The original idea for the foldable tent started out a triangular prism, all made from one piece of plastic. The tent would be triangular and have build in steaks and would be self supported through folds. Many ideas and folding patterns were experimented with, but none of them provided adequate support or maximized the space inside of the tent. After pitching the idea to our coaches, it was decided that the idea was not original and was generally flawed. However, the folding concept remained a feasible option because it would create a light and self supported product which also had a modern and appealing aesthetic aspect. After spending about half of a week with the Cocoon Room group, Dan and I began making a separate project which included folding. Right away we began using a fold pattern which was fan folded and had one on each side. We then laser cut a frame for each side of the fold pattern. This version of the tent would be even more versatile than the original concept of the folding tent since it could be used as an awning as well as being able to fold 180 degrees which would provide full protection from the elements. This fold pattern provided great support at small scale, but it would not have had proper support at full scale. So, as suggested by Andrew and Yu, we added another fold to the design to add more support. After testing numerous ways to score the paper, engraved laser cut lines ended up being what was used in the final model. We then made a laser cut frame to provide support on the ends and added rope which was threaded through the paper, providing support and a way for the user to tie down the structure. In order to waterproof the product, polyurethane was used. This also made the paper more rigid.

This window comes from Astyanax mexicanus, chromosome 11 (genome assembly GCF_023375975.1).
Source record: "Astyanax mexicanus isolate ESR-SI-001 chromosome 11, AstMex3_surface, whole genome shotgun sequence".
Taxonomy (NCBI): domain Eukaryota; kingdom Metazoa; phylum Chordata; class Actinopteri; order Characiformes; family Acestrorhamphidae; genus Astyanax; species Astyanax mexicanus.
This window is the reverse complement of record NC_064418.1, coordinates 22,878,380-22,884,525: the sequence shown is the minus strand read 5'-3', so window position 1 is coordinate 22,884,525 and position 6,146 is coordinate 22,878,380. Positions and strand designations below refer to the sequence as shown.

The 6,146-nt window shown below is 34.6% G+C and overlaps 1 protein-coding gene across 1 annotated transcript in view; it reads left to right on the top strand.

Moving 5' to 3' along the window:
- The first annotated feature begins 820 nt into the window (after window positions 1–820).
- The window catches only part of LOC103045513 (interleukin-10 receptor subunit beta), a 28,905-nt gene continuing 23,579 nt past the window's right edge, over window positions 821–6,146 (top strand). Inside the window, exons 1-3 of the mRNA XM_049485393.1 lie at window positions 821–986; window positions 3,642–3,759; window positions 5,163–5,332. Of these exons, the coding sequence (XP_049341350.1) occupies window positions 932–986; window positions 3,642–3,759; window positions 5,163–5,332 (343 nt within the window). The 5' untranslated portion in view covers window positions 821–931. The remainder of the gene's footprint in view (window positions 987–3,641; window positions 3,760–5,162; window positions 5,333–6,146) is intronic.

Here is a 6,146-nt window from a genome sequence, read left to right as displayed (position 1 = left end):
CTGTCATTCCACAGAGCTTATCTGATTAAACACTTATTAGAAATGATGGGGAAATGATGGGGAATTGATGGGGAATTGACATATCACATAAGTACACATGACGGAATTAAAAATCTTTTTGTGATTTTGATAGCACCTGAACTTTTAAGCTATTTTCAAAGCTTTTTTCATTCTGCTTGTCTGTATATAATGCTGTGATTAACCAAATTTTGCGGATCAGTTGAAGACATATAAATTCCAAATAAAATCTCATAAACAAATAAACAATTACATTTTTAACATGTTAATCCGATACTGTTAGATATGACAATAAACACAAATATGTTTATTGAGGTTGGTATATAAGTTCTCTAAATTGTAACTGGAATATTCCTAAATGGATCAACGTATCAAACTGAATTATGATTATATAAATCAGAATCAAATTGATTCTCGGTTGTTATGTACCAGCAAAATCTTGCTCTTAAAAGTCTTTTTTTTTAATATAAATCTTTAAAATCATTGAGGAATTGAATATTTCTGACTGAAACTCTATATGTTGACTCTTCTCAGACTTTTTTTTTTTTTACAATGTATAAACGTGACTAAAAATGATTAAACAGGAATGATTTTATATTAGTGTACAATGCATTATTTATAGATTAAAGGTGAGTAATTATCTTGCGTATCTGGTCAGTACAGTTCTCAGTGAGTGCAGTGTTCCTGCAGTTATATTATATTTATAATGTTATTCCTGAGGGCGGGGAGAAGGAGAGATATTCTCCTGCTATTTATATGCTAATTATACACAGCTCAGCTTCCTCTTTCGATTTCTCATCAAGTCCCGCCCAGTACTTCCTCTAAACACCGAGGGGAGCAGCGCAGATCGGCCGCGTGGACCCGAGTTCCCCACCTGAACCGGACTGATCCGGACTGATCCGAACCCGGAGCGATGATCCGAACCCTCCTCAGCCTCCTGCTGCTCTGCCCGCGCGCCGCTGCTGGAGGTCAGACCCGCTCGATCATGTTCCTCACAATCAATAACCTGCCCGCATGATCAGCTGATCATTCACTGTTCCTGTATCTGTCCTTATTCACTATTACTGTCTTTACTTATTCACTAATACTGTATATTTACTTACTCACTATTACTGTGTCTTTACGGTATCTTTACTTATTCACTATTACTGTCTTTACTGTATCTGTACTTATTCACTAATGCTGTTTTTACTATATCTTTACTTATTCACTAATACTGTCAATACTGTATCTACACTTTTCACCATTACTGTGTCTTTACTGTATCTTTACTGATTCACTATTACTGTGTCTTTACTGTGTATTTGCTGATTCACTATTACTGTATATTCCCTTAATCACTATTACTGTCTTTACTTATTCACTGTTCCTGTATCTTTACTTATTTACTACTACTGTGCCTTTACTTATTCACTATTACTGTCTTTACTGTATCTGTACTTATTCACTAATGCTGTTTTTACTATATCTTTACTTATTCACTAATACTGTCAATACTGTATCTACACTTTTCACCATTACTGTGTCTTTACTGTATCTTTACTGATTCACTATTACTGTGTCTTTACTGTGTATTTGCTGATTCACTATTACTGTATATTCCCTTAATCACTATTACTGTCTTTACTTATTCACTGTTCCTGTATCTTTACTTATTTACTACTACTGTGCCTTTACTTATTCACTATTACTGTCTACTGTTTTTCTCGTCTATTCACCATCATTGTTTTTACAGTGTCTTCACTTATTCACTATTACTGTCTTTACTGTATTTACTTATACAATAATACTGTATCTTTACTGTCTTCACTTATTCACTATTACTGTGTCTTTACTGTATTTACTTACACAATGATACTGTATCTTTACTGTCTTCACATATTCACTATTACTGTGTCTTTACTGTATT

We first came up with different ideas, then came back together to create a final project.We had agreed on this cool idea of having a tent hanging for the side of a building. We all liked our ideas and combining the two created the cocoon room.